Application with Caching Layer
Introducing caching layer to your application brings the following key features into the table. They can be summarized as follows:
- Reduction in new objects created in Java heap and CPU memory. This is achieved by reusing the repeatedly used objects from the cache rather than going to and fro to the actual database holding the data.
- Reducing your applications reliance on the database. This is again achieved by storing data in the cache.
- Reliance of your application on the network is reduced (network traffic) as data already resides in your application layer as opposed in the infrastructure layer where database resides.
- Since data resides in application layer in the required format, additional marshalling in the application layer is avoided which results in reducing CPU usage of your application.
Now let’s see how caching layer in your applications brings in additional benefits. These are summarized as bullet points below for your understanding:
- Reduces creation of repeated objects in the Java heap and CPU memory.
- Objects already in the cache will be picked from here rather than creating these objects again in the application layer.
- Data already residing in application layer will be picked from here and this reduces network usages which are expensive in nature.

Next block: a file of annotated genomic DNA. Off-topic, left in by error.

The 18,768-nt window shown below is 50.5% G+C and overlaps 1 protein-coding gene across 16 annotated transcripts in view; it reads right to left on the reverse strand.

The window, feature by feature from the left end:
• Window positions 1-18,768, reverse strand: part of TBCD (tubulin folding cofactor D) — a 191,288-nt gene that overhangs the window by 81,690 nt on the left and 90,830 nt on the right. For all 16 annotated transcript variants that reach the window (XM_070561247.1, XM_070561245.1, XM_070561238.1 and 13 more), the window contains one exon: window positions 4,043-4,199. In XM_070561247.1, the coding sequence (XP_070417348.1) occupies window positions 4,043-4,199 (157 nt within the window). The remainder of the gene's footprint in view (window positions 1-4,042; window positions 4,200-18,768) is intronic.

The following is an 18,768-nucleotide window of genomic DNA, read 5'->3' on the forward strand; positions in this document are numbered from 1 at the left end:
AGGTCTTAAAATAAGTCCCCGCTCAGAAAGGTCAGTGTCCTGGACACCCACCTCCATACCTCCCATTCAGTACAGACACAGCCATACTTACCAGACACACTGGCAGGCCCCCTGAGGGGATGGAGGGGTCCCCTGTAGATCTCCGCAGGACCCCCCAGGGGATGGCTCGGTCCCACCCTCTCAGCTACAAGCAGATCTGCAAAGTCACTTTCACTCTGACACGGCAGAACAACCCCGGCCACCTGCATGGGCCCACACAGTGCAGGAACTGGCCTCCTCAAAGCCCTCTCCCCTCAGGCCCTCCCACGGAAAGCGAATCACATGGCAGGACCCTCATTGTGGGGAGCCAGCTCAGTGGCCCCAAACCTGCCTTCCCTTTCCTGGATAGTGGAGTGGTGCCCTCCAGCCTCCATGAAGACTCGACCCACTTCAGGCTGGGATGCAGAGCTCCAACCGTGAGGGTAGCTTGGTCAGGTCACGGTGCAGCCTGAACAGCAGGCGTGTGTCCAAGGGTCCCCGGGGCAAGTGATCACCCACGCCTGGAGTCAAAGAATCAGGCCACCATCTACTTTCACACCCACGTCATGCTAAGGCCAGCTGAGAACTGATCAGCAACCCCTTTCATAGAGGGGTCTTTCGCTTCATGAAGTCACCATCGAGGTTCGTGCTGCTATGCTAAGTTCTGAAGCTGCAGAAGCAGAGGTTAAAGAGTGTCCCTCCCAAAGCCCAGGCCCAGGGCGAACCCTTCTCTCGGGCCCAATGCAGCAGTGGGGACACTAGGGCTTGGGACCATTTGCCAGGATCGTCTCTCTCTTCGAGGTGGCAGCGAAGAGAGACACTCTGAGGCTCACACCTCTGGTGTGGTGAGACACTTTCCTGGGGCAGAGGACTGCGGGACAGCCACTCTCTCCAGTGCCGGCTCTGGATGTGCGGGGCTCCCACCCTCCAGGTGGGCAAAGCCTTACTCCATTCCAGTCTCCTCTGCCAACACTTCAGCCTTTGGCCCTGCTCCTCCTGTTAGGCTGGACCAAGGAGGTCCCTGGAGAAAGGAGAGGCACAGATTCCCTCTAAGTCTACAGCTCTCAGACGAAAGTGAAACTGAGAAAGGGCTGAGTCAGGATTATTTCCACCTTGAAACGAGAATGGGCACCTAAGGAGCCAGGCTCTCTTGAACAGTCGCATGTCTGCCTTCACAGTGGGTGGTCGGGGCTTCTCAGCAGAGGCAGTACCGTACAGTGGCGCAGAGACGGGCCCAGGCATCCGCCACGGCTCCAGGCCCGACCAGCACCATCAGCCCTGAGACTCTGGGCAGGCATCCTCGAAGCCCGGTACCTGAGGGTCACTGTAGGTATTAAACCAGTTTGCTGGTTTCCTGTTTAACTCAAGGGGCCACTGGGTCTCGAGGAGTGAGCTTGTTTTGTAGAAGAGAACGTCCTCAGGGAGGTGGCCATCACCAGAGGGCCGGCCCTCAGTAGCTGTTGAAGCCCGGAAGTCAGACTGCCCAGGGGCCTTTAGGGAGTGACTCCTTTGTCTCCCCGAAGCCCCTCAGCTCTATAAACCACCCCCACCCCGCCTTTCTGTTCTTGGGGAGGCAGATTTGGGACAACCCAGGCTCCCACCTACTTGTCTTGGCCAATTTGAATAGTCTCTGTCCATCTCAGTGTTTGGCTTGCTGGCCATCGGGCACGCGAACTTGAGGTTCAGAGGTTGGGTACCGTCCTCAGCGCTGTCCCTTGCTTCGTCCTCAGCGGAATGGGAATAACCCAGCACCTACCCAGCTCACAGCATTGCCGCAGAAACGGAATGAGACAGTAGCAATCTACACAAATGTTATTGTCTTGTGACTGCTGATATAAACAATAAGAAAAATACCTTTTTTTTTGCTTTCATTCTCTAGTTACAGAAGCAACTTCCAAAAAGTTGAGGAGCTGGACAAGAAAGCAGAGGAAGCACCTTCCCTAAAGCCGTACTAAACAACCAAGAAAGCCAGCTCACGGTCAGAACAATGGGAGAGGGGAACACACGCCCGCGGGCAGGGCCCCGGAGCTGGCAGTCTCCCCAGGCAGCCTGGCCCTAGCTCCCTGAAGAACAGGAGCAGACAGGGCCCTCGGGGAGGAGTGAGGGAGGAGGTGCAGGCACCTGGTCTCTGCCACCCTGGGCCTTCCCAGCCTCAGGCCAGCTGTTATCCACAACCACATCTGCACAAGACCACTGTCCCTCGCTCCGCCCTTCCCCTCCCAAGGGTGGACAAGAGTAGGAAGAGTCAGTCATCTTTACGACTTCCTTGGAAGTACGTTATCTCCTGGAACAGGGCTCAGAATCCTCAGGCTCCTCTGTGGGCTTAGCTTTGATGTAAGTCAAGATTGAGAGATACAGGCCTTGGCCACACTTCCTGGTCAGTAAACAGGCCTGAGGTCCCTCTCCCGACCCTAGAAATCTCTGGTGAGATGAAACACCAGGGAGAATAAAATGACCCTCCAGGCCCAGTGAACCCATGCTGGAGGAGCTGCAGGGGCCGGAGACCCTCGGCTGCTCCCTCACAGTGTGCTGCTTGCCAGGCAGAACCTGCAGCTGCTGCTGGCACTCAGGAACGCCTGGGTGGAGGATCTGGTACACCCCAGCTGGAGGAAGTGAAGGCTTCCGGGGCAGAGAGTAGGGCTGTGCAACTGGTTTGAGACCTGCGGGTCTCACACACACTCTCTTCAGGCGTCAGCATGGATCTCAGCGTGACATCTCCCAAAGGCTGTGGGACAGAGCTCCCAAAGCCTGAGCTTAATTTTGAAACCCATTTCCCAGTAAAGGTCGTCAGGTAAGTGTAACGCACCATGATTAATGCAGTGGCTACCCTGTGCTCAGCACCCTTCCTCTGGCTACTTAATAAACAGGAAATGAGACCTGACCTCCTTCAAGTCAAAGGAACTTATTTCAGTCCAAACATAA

- Since data is picked directly from application layer, response times are much better.
- Network calls reduced drastically.
- Less Java heap usage as repeated objects are not created, which reduces repeated usage of Java garbage collection.
- Objects reside in application layer which reduces the actual marshalling of objects reducing CPU usage.
Figure 10-2. Application interactions with caching layer
Figure 10-2 shows a typical application with caching layer. As depicted in the figure, the cache resides in the application layer, which brings in all the advantages which the caching framework has to offer for your application.
JSR107: JCache–Java Temporary Caching API
Specifies API and semantics for temporary, in memory caching of Java objects, including object creation, shared access, spooling, invalidation, and consistency across JVM’s.
– JSR description (jcp.org)
I wanted to bring your attention to this JSR, similar to other JSR’s already discussed in this book because there has been wide adoption of this JSR by major players like Terracotta’s EhCache, Oracle’s Coherance, SpringSource’s Gemfire etc., who provides cache frameworks of which some have been already supported by Spring Framework.
Reading through the previous sections of this chapter, we know that caching is one of the way to increase performance and scalability in your application, yet Java does not have a completed standard caching mechanism yet. JSR 107 tries to have this standard caching mechanism.
The benefits of this specification can be summarized as below:
- All caching solutions works with same set of API’s
- Easy to implement, as opposed to learning each caching provider API’s
- Easy to change caching solutions at will with minimal impact on the actual application’s business logic
- Common caching annotations, easy to understand and use in your application.
As we go through the chapter we will be seeing various caching annotations and their usage through code snippets, which are indirectly part of this specification.
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